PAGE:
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Far from Home by T A Williams #Review #BeneathItalianSkiesBook3

  As ever, I am delighted to feature another romance by T A Williams , set in beautiful Italy. Far from Home was published by Canelo on May 9th. The secrets of the past will unlock her future… Working in the fast-paced foreign exchange market in Canary Wharf, Amy never expected her job to drive her to collapse. With her doctor advising she take a month off work, when Amy receives a solicitor’s letter informing her of a surprise inheritance in Italy, the timing couldn’t be more perfect. But who on earth has left her a house in the sleepy Tuscan hills? As she gets to know the town and its inhabitants, Amy discovers more about the mysterious man who named her in his will. Shocking family secrets come to light, leaving Amy questioning the life she knew. The town of Sant’Antonio holds more than just secrets. Here, Amy meets Adam, a renowned TV journalist whose documentaries take him to dangerous places. But as their attraction grows, so do Amy’s worries. Her life is in England,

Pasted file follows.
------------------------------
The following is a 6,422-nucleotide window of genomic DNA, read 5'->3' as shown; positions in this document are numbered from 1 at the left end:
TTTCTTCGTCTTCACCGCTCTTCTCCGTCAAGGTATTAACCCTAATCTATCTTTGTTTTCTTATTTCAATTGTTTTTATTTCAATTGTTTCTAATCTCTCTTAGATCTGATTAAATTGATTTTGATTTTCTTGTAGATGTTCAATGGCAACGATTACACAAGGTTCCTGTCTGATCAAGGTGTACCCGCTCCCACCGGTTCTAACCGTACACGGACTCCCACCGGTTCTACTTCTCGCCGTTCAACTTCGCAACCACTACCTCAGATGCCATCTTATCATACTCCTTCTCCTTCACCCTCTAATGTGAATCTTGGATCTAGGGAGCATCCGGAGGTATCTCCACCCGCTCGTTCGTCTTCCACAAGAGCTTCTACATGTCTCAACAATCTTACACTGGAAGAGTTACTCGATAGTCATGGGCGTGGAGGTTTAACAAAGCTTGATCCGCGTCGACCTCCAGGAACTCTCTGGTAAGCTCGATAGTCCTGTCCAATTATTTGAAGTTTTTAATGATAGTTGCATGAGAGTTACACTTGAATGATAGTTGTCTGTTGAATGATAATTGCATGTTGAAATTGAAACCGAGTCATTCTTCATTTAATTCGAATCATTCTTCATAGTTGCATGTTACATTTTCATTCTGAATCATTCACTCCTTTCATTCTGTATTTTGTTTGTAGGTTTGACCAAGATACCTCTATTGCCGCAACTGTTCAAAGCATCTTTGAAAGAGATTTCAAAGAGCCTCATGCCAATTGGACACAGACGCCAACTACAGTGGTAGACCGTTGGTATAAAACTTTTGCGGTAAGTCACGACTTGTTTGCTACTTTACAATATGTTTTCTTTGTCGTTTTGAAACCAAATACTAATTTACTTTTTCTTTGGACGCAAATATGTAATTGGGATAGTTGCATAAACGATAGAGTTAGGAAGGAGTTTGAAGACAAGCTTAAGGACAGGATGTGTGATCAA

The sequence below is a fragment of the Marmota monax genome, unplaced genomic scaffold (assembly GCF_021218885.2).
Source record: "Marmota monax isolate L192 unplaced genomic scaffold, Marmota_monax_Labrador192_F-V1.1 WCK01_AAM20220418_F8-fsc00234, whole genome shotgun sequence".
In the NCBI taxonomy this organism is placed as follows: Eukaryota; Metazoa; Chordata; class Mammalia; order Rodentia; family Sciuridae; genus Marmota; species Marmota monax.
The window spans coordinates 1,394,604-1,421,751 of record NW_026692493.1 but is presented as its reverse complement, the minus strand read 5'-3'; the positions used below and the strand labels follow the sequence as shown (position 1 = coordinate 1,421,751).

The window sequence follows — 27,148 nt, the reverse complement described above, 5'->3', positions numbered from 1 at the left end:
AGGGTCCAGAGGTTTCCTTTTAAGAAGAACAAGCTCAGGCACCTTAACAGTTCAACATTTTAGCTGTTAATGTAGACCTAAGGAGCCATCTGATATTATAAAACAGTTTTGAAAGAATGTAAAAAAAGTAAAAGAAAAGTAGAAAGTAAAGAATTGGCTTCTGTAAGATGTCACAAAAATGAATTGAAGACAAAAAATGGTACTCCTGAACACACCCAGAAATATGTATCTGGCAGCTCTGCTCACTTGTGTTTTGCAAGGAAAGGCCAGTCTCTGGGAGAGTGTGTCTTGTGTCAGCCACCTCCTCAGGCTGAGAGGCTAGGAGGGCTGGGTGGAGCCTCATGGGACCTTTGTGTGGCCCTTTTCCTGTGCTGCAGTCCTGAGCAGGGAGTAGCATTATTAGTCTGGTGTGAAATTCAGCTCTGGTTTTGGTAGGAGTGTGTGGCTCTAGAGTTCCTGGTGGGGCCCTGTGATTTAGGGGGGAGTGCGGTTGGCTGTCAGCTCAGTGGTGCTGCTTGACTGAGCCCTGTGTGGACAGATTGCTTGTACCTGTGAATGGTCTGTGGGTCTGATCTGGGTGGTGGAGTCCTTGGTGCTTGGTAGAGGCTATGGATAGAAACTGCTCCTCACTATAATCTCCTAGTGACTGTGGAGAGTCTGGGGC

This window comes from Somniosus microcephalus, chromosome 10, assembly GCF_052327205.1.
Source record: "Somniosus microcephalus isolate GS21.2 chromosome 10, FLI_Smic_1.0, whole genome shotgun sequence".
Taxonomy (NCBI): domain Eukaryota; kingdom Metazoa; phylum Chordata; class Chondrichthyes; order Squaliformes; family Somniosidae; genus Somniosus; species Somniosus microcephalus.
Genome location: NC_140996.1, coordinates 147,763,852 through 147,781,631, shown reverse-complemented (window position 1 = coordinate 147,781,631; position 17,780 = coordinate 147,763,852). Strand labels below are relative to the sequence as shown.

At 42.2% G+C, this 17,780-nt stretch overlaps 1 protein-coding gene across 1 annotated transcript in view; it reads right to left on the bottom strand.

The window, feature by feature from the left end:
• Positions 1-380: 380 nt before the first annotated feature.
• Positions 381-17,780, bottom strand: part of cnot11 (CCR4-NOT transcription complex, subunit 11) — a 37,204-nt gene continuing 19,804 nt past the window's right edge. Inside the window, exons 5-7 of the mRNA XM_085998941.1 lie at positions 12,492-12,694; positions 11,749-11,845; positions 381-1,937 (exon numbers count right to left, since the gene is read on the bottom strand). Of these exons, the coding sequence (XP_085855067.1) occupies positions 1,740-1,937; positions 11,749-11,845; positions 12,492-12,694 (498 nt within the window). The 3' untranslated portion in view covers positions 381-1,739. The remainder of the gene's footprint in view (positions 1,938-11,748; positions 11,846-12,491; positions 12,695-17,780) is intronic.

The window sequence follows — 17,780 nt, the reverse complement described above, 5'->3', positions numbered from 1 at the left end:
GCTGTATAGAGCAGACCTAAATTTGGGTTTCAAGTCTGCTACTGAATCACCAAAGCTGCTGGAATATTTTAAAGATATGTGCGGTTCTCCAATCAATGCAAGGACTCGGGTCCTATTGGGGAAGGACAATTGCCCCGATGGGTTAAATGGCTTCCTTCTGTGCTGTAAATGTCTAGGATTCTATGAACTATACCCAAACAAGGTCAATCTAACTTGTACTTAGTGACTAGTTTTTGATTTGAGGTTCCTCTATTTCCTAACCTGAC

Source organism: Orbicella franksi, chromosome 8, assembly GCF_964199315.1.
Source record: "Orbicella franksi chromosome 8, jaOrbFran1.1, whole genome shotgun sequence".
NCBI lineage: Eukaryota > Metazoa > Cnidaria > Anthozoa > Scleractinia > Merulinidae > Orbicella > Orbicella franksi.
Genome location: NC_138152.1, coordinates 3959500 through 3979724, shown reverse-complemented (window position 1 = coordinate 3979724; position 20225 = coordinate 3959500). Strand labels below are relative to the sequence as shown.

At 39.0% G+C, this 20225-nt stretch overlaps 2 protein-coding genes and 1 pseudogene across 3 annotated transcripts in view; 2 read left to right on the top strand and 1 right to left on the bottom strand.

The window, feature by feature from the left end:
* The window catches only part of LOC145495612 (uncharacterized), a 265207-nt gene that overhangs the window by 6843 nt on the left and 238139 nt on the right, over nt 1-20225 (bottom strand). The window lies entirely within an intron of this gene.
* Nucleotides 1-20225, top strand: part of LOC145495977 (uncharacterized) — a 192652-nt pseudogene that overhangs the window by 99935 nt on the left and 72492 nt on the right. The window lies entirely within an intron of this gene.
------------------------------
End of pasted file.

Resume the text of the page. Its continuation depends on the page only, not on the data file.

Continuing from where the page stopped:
To All The Living by Monica Felton #Giveaway #Imperial War Museum Classics

 

“If poetry was the supreme literary form of the First World War then, as if in riposte, in the Second World War, the English novel came of age.  This wonderful series is an exemplary reminder of that fact.  Great novels were written about the Second World War and we should not forget them.’         WILLIAM BOYD